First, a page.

Ultimately, the divorce case foundered. Mary was unable to prove that she had been ‘used cruelly’ by her husband, save on one occasion where he struck her arm and tore a lace ruffle. By the standards of the age, this one outburst was not enough to carry the case.
In 1750 the families finally reached a settlement whereby Mary and Edward would remain married but that she could live separately with her mother at Sudbrook, as long as she eschewed London society. In a happy twist of irony, Mary was ultimately widowed in 1753 by the untimely death of Edward, undone by his dissolute lifestyle. She was only 26 years old and able to re-enter a society from which she had effectively been banished. Additionally, she had received a substantial legacy from her father which allowed her to remain unmarried. She returned to London, renting a house in Holland Park, and became a society figure.
In Bridgerton, Eloise theorised that Lady Whistledown was a society widow, whose wealth and status would allow her to access all the important events without attracting the attention reserved for unmarried women. Mary was able to fill this role, and her diaries are full of references to the royal family and the great and good of the day. However, unlike Lady Whistledown, she was no shrinking violet, and her later life was not without controversy. She alleged that she had been secretly married to Prince Edward, Duke of York and Albany. The pair had engaged in a flirtation and he – 12 years her junior – wrote her a number of affectionate letters. It was believed in society that the attachment was all on her side, and the notion of their secret marriage was not taken remotely seriously. The question was proved moot by the early death of the Duke in 1767, and no proof of the marriage has subsequently been found; it was Mary’s dramatic mourning of his death which led to rumours of the marriage (or otherwise) abounding, and to her widespread mockery in society.
In 1770 Mary took a trip to Europe, becoming friends with Empress Maria Theresa, also visiting France where she met the future Louis XVI and his wife Marie Antoinette. Mary kept up her friendship with Maria Theresa until 1773, when after meddling in court intrigues, she fell out of favour; indulging in the more sensational aspects of her character, she began to see plots by the Empress to discredit her at every turn. The loss of a maid, unsuccessful bid at an auction, or attack or rheumatism were hereafter the work of Austrian conspiracy.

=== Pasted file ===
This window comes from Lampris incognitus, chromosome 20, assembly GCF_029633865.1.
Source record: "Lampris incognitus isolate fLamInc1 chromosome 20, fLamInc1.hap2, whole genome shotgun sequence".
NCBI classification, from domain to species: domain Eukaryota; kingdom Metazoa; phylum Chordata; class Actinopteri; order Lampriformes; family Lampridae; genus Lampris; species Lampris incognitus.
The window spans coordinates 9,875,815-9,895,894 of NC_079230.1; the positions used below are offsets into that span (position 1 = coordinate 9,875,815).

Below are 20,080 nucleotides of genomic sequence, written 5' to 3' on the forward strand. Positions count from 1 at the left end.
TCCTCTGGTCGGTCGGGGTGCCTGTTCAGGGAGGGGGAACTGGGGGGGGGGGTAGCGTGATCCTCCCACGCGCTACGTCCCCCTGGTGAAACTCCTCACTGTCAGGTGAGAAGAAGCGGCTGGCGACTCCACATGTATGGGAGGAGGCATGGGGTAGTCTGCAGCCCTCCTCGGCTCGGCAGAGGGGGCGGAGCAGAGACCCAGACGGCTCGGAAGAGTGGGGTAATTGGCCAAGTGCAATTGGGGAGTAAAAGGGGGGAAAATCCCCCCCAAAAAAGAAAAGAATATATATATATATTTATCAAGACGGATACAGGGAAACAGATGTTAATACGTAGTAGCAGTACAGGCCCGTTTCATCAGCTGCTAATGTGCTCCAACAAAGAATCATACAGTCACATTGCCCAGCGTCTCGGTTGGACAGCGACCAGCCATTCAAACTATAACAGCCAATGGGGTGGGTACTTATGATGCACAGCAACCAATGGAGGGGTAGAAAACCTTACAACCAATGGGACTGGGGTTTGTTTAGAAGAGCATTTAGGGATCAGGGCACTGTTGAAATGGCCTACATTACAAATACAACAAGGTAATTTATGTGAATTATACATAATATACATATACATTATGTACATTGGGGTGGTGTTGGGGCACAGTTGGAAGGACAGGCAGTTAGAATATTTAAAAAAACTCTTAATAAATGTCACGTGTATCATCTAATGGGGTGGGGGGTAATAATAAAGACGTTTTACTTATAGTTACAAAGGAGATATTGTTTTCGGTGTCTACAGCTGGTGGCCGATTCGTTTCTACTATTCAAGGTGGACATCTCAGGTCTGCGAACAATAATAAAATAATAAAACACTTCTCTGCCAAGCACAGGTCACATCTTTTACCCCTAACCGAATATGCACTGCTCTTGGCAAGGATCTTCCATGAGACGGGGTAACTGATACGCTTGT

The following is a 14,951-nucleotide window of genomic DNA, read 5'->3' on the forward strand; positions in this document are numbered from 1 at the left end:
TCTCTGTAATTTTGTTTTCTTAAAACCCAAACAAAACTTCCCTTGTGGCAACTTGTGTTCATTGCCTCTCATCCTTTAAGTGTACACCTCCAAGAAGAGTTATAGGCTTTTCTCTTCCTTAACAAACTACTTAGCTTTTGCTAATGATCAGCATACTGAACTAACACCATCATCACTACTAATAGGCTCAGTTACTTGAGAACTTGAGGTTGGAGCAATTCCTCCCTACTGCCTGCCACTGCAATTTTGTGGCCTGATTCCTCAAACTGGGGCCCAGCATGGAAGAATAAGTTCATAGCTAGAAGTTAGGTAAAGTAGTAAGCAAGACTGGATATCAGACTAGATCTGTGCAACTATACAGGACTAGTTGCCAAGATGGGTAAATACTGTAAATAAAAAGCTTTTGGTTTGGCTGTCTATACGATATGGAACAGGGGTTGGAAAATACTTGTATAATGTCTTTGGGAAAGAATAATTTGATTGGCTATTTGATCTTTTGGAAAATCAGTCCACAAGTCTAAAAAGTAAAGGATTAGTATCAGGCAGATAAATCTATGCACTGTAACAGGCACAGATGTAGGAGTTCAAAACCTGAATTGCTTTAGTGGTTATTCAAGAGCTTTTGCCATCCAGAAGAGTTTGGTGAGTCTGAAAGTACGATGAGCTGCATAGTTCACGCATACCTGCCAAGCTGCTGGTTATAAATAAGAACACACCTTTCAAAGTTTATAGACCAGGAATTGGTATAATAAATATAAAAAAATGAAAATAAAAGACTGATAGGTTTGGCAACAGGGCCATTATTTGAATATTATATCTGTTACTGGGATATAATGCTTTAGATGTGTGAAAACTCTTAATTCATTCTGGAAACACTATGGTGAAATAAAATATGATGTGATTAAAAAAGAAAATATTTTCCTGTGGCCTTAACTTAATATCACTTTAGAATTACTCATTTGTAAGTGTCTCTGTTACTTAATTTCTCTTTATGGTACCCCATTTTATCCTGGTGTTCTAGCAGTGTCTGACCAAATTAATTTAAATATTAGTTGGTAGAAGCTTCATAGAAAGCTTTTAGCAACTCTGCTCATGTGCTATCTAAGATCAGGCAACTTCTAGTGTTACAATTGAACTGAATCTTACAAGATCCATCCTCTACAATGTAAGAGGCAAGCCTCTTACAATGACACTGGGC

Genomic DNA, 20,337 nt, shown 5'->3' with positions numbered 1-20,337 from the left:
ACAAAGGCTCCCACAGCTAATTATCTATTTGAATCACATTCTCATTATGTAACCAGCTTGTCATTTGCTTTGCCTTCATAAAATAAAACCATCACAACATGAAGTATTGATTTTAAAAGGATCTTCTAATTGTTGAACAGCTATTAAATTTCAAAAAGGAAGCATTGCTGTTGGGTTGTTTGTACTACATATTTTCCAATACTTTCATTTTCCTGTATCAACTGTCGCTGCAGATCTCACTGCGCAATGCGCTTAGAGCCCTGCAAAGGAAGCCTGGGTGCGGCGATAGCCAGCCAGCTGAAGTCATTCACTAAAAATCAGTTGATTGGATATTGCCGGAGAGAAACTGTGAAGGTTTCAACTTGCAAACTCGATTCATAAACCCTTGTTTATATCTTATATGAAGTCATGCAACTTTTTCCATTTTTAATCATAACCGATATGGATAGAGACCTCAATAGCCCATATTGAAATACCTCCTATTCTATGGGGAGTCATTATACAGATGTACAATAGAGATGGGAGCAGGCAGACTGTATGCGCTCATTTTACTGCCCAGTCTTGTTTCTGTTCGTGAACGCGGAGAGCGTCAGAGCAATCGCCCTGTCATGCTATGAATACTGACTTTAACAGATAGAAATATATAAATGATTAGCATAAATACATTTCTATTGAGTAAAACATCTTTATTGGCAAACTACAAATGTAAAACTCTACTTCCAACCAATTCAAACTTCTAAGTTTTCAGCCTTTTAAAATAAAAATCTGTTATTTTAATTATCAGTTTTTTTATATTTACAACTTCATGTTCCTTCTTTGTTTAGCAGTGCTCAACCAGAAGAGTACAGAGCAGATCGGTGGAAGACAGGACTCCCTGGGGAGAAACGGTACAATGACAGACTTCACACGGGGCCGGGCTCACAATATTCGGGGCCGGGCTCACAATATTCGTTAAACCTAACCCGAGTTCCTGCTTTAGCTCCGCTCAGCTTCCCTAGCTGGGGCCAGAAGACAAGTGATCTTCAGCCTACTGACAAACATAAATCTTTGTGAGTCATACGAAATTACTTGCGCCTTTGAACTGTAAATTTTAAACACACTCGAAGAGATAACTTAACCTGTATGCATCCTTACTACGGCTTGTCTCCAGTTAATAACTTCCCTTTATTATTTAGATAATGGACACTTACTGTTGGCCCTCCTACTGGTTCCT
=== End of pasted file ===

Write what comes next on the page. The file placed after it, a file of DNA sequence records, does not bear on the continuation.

Mary’s life story has been told in an acerbic memoir by her cousin, Lady Louisa Stuart, and also through her own diary kept between 1766 and 1791, and published up to 1774. Although the diary was ultimately made public, it was never intended for a widespread audience and, unlike the fictitious Lady Whistledown, the gossip was written only for the amusement of herself and her sisters.
The diary is principally occupied with the comings and goings of the day; she shows a marked interest in both politics and marriage prospects of society members, and does not shy away from being unflinchingly honest. In statements which are at times remarkably relatable, she makes such comments as ‘the Duchesses seller does not afford any great variety of wine, I brought Champagne’; ‘received a card of invitation from Lord and Lady Hertford to dine with them…. sent an excuse’; and ‘she goes out seldom and is ill; her disorder is said to be of a most terrible kind, though I think her a silly, impertinent woman’. Although at times she is a very astute commentator, she does commit some stranger ideas to paper, such as the idea that the marriage of Maria Fitzherbert to the Prince of Wales constituted a catholic plot against protestant succession.
Her diaries are a fascinating read, mixing banal detail with political and societal gossip, making her the Samuel Pepys of the eighteenth century.